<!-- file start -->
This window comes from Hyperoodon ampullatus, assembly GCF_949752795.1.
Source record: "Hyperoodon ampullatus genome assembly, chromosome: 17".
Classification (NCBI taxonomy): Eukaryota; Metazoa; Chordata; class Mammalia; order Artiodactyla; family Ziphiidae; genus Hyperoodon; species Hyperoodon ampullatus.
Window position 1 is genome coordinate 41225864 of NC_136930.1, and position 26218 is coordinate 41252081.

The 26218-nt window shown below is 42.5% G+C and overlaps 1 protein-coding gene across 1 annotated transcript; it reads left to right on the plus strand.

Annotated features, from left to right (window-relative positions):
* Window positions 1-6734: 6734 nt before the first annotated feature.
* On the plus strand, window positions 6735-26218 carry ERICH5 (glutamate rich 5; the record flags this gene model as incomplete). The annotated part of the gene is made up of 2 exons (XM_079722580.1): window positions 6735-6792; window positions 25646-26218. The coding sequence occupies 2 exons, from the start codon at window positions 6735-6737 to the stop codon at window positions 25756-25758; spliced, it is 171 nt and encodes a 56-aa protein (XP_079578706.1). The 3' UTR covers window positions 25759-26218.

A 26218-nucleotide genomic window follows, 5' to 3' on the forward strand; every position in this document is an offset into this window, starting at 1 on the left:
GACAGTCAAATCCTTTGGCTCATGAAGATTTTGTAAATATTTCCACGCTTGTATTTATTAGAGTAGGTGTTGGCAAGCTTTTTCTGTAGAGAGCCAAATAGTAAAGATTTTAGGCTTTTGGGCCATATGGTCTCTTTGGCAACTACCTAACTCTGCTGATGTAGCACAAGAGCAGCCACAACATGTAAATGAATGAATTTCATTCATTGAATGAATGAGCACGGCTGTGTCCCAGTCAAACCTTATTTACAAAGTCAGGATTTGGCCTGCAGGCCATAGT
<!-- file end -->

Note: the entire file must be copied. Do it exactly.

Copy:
This window comes from Hyperoodon ampullatus, assembly GCF_949752795.1.
Source record: "Hyperoodon ampullatus genome assembly, chromosome: 17".
Classification (NCBI taxonomy): Eukaryota; Metazoa; Chordata; class Mammalia; order Artiodactyla; family Ziphiidae; genus Hyperoodon; species Hyperoodon ampullatus.
Window position 1 is genome coordinate 41225864 of NC_136930.1, and position 26218 is coordinate 41252081.

The 26218-nt window shown below is 42.5% G+C and overlaps 1 protein-coding gene across 1 annotated transcript; it reads left to right on the plus strand.

Annotated features, from left to right (window-relative positions):
* Window positions 1-6734: 6734 nt before the first annotated feature.
* On the plus strand, window positions 6735-26218 carry ERICH5 (glutamate rich 5; the record flags this gene model as incomplete). The annotated part of the gene is made up of 2 exons (XM_079722580.1): window positions 6735-6792; window positions 25646-26218. The coding sequence occupies 2 exons, from the start codon at window positions 6735-6737 to the stop codon at window positions 25756-25758; spliced, it is 171 nt and encodes a 56-aa protein (XP_079578706.1). The 3' UTR covers window positions 25759-26218.

A 26218-nucleotide genomic window follows, 5' to 3' on the forward strand; every position in this document is an offset into this window, starting at 1 on the left:
GACAGTCAAATCCTTTGGCTCATGAAGATTTTGTAAATATTTCCACGCTTGTATTTATTAGAGTAGGTGTTGGCAAGCTTTTTCTGTAGAGAGCCAAATAGTAAAGATTTTAGGCTTTTGGGCCATATGGTCTCTTTGGCAACTACCTAACTCTGCTGATGTAGCACAAGAGCAGCCACAACATGTAAATGAATGAATTTCATTCATTGAATGAATGAGCACGGCTGTGTCCCAGTCAAACCTTATTTACAAAGTCAGGATTTGGCCTGCAGGCCATAGT